Adobe Drops Flash Support for Android

I’m puzzled on this one. Apple has already tossed Flash. Has Adobe decided the smartphone market isn’t worth it?

That’s a shame, especially since the latest generation of 4g phones are finally fast enough to actually run Flash decently.

From the article you linked to:

They were throwing away a zillion dollars optimizing flash for every rust-bucket phone GPU on the planet, for little revenue. Something had to give.

Meh, I’ll be happy if they can get the stupid thing to play nicely with firefox again.

That just makes no sense. Adobe doesn’t make their actual content. How would having a premium model help Adobe make money?

If Adobe is just changing their entire business model, then why use Flash at all?

And the answer would obviously be: Stop trying to optimize for everyone, and stick with the modern stuff.

That said, this is all old news. I had held out that Adobe would realize that gaming is moving to more mobile platforms, but I guess they don’t get that either. Flash is going defunct soon.

So the first device they throw to the curb is the one with a quad-core processor? Wouldn’t it make more sense to drop the devices still running Android 2.0?

They’re no longer writing new versions of it, so they’re not optimizing it to work with new operating systems. Hence it makes sense that it doesn’t work on the new stuff but will continue working on the old stuff for a time.

Apple may have gotten a lot of flack for dropping Flash a few years back, but pretty much everyone knew it was a buggy piece of crap whose time was limited.

Perhaps by licensing flash to developers on terms that require the developer to kick back to Adobe when premium features are used.

Flash was an acquisition for Adobe (with Macromedia) and always sat uncomfortably with it’s other business units. Adobe’s primary business model is in selling content creation tools which take in a proprietary input (.psd, .ai, .premiere) and outputted an open format (.jpg, .avi, .html). This meant other companies could focus on making a better browser or movie player while Adobe purely focused on content creation.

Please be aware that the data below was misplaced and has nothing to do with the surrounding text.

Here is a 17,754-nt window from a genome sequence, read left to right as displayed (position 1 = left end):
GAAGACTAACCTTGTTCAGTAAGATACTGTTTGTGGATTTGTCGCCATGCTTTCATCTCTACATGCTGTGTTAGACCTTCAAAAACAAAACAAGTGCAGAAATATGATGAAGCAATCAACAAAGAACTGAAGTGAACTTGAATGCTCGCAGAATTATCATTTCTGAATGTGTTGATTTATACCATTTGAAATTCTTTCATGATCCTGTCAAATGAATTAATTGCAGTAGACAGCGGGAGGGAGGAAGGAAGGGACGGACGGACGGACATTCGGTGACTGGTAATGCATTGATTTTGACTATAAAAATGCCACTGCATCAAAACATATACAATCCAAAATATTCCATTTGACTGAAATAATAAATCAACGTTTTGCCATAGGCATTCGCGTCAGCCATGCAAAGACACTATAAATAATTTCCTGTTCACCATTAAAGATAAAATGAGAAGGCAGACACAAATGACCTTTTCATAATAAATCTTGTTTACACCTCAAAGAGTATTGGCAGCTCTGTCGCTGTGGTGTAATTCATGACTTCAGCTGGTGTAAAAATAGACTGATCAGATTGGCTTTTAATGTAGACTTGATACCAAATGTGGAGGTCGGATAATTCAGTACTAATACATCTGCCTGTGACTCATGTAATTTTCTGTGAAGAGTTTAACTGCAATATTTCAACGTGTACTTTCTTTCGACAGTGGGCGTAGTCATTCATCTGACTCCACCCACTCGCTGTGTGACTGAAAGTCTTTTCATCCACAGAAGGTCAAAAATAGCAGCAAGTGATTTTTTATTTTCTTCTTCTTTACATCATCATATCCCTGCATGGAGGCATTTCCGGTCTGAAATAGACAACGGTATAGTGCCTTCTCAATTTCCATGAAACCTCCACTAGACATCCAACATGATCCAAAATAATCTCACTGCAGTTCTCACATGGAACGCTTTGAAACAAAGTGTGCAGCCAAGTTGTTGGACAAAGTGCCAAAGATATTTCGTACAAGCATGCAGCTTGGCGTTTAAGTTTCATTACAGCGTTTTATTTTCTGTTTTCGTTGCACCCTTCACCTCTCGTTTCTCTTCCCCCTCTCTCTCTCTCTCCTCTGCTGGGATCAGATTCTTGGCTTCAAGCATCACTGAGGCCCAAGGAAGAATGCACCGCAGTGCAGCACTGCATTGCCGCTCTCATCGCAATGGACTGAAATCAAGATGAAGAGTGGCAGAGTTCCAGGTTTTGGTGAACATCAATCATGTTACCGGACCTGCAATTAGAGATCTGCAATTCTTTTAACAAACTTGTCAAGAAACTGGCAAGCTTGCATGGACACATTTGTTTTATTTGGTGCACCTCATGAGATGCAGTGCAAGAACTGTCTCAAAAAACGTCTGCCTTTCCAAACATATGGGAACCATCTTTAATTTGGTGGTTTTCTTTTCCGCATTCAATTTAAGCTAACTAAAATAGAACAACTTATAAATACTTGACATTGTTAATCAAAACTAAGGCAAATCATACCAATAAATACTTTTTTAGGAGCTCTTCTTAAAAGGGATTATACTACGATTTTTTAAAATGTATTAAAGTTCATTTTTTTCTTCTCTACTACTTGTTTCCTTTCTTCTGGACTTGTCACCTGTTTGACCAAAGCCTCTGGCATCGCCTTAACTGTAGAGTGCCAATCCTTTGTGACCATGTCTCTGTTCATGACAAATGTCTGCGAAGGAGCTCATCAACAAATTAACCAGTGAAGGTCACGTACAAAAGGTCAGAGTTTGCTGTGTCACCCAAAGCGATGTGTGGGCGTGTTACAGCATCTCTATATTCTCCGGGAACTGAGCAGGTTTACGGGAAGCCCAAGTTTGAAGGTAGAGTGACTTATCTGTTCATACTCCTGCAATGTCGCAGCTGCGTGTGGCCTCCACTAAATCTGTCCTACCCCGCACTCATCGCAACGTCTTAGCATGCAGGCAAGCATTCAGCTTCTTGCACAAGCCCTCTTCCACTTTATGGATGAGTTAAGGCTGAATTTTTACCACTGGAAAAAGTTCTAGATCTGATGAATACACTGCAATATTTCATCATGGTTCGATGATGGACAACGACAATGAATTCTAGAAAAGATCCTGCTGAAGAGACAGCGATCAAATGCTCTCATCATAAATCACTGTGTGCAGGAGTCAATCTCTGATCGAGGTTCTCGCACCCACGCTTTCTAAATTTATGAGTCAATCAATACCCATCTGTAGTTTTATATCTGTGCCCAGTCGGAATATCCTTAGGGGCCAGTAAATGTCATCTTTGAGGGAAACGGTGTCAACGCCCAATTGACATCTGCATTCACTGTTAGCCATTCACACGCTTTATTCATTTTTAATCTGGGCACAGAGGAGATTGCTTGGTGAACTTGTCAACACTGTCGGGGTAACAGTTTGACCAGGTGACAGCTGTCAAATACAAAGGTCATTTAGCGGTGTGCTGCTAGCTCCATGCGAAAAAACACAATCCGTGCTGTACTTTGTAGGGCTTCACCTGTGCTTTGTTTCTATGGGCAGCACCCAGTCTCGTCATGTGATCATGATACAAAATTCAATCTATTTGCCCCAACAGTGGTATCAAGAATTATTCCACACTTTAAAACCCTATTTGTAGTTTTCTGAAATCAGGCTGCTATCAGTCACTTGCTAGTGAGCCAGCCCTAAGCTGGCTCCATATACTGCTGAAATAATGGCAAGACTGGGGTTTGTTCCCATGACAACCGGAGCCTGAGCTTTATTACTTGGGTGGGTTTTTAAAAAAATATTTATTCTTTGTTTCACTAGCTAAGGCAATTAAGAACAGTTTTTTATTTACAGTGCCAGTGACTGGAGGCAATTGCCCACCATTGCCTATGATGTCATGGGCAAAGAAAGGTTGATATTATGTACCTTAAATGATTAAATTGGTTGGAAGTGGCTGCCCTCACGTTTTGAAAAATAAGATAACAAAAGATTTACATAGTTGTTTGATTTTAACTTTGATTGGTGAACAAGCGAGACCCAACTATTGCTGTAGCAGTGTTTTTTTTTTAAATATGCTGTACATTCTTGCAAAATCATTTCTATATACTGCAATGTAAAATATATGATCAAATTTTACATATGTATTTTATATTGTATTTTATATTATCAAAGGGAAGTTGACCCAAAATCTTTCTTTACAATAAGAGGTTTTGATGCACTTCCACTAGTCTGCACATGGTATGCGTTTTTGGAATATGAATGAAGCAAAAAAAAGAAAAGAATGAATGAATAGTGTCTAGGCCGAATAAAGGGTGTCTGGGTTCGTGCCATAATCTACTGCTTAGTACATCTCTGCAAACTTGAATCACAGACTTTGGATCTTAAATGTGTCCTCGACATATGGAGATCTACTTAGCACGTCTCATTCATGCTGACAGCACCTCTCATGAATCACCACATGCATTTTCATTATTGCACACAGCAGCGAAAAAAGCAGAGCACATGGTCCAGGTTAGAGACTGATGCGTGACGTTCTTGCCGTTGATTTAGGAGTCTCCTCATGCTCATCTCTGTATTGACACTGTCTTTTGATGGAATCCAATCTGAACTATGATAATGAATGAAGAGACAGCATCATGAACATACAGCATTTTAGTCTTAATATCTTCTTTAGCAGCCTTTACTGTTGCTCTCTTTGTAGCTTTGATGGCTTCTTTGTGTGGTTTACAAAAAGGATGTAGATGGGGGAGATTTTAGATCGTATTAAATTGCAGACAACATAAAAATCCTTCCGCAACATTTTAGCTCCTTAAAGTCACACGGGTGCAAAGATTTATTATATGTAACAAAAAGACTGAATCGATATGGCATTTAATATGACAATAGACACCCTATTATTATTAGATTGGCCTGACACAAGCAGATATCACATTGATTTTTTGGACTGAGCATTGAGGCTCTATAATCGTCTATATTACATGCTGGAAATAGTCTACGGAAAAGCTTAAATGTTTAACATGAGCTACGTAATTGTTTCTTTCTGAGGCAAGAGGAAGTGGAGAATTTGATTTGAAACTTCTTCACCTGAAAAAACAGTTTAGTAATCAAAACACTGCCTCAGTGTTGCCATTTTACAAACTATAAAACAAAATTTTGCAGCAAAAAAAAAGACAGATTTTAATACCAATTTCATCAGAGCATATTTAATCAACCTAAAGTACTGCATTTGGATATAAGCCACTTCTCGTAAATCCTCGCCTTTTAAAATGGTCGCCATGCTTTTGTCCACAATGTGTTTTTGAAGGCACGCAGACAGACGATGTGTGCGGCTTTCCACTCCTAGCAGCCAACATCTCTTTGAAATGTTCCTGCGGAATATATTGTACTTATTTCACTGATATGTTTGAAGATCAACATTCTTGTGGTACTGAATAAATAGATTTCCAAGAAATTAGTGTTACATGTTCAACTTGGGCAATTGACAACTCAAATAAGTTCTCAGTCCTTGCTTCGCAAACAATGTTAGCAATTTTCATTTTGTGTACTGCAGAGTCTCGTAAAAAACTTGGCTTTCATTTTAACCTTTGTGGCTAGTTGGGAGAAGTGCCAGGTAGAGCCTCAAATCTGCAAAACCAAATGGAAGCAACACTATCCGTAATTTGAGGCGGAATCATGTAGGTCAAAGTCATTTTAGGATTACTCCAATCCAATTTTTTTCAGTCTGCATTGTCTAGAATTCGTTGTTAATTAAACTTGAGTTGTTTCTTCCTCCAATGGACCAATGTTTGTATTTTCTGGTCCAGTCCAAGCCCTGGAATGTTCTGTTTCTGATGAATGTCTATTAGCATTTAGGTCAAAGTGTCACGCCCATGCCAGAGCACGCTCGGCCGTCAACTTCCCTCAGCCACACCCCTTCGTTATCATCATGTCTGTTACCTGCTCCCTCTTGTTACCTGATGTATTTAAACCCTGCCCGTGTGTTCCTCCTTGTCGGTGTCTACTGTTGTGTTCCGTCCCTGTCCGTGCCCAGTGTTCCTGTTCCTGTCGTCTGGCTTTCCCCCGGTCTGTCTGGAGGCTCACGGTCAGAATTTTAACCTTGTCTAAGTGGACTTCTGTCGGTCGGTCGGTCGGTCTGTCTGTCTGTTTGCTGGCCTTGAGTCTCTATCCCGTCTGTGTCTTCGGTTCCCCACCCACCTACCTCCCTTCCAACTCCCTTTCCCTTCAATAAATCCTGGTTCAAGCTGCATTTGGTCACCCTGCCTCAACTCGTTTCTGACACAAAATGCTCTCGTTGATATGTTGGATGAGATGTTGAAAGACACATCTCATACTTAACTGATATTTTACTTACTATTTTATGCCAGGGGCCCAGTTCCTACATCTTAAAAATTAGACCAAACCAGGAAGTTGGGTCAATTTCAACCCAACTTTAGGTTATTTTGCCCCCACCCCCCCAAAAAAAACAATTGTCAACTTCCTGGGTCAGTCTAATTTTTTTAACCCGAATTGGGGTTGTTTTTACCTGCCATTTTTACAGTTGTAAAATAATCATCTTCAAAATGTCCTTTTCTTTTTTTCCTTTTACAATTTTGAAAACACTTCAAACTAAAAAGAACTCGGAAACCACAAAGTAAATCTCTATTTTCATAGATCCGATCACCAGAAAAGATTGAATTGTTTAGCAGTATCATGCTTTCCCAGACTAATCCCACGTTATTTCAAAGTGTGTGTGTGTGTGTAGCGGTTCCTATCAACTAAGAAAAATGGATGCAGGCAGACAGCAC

With Flash, it also inherited the execution platform and a not-very-good one at that. Flash had accumulated generations of cruft and spaghetti code, making Adobe responsible for a vast number of security holes and instability.

Steve Jobs correctly recognized that Flash was an evolutionary dead end and that HTML5 would grow to replace it and signed the death knell of Flash with the iPhone. Adobe has also quietly recognized the death of Flash and now just needs to keep up appearances long enough for them to develop a compelling rich HTML5 content creation tool that can serve as the replacement. One sign of this is that they’re slowly moving most of the development team for Flash to India and China and essentially putting a freeze on features.

I think Adobe will be as happy as anyone when Flash is dead so long as they control the next standard that arises.

Apple sells a significant portion of the modern stuff, and they won’t let Adobe play.

Basically, the iPhone and iPad are a big enough market segment that content producers are shunning flash so they can get iOs users on their sites, and also moving away from web apps toward native apps. The more that producers do that, the less need there is for flash.

Adobe tried for a while to be a competitive advantage for Android, but they weren’t very successful. Flash is big and old and frankly pretty shitty code. It thrashes the cpu and makes the fans come on and kills the battery life of my laptop, even. They were simply not capable of getting it working well on phones in any reasonable timeframe. Even if they had been, a significant amount of legacy flash apps are designed with a mouse/keyboard in mind. There’s no way to “hover” for example, on a touch screen, but a lot of flash apps won’t even display their menus until the “hover” action takes over. At some point you have to move on and stop working on a dying technology.

ICS has the new Chrome HD browser, which has a “request desktop version” option for websites. Will that somehow have a laggy full fledged Flash, or am I SOL?